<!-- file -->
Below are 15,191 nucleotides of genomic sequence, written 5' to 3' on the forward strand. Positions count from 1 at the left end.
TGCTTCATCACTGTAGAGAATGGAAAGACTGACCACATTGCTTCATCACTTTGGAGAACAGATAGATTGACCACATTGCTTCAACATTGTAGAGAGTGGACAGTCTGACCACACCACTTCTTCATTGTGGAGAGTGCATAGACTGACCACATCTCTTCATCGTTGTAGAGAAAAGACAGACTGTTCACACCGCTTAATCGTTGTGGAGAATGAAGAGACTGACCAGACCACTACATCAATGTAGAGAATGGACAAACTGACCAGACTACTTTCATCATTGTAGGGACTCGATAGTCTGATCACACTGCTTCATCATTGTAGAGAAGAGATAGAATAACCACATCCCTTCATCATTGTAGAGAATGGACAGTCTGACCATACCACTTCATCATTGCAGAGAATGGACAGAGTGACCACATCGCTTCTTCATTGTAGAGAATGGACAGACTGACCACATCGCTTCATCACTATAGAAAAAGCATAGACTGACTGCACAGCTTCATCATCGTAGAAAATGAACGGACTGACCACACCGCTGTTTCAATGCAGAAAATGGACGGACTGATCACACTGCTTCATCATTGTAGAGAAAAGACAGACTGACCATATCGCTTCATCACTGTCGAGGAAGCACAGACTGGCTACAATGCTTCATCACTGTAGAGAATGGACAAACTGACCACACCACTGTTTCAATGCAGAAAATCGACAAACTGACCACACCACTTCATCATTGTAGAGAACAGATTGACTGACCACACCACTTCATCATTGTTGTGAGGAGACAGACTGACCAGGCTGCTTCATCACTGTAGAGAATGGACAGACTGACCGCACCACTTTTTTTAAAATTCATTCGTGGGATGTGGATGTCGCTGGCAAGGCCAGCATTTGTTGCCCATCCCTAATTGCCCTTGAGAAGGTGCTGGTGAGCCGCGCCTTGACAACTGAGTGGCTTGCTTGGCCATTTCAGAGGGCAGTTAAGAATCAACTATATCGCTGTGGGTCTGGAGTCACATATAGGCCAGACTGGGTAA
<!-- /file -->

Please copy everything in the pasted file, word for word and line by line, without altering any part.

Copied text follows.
Below are 15,191 nucleotides of genomic sequence, written 5' to 3' on the forward strand. Positions count from 1 at the left end.
TGCTTCATCACTGTAGAGAATGGAAAGACTGACCACATTGCTTCATCACTTTGGAGAACAGATAGATTGACCACATTGCTTCAACATTGTAGAGAGTGGACAGTCTGACCACACCACTTCTTCATTGTGGAGAGTGCATAGACTGACCACATCTCTTCATCGTTGTAGAGAAAAGACAGACTGTTCACACCGCTTAATCGTTGTGGAGAATGAAGAGACTGACCAGACCACTACATCAATGTAGAGAATGGACAAACTGACCAGACTACTTTCATCATTGTAGGGACTCGATAGTCTGATCACACTGCTTCATCATTGTAGAGAAGAGATAGAATAACCACATCCCTTCATCATTGTAGAGAATGGACAGTCTGACCATACCACTTCATCATTGCAGAGAATGGACAGAGTGACCACATCGCTTCTTCATTGTAGAGAATGGACAGACTGACCACATCGCTTCATCACTATAGAAAAAGCATAGACTGACTGCACAGCTTCATCATCGTAGAAAATGAACGGACTGACCACACCGCTGTTTCAATGCAGAAAATGGACGGACTGATCACACTGCTTCATCATTGTAGAGAAAAGACAGACTGACCATATCGCTTCATCACTGTCGAGGAAGCACAGACTGGCTACAATGCTTCATCACTGTAGAGAATGGACAAACTGACCACACCACTGTTTCAATGCAGAAAATCGACAAACTGACCACACCACTTCATCATTGTAGAGAACAGATTGACTGACCACACCACTTCATCATTGTTGTGAGGAGACAGACTGACCAGGCTGCTTCATCACTGTAGAGAATGGACAGACTGACCGCACCACTTTTTTTAAAATTCATTCGTGGGATGTGGATGTCGCTGGCAAGGCCAGCATTTGTTGCCCATCCCTAATTGCCCTTGAGAAGGTGCTGGTGAGCCGCGCCTTGACAACTGAGTGGCTTGCTTGGCCATTTCAGAGGGCAGTTAAGAATCAACTATATCGCTGTGGGTCTGGAGTCACATATAGGCCAGACTGGGTAA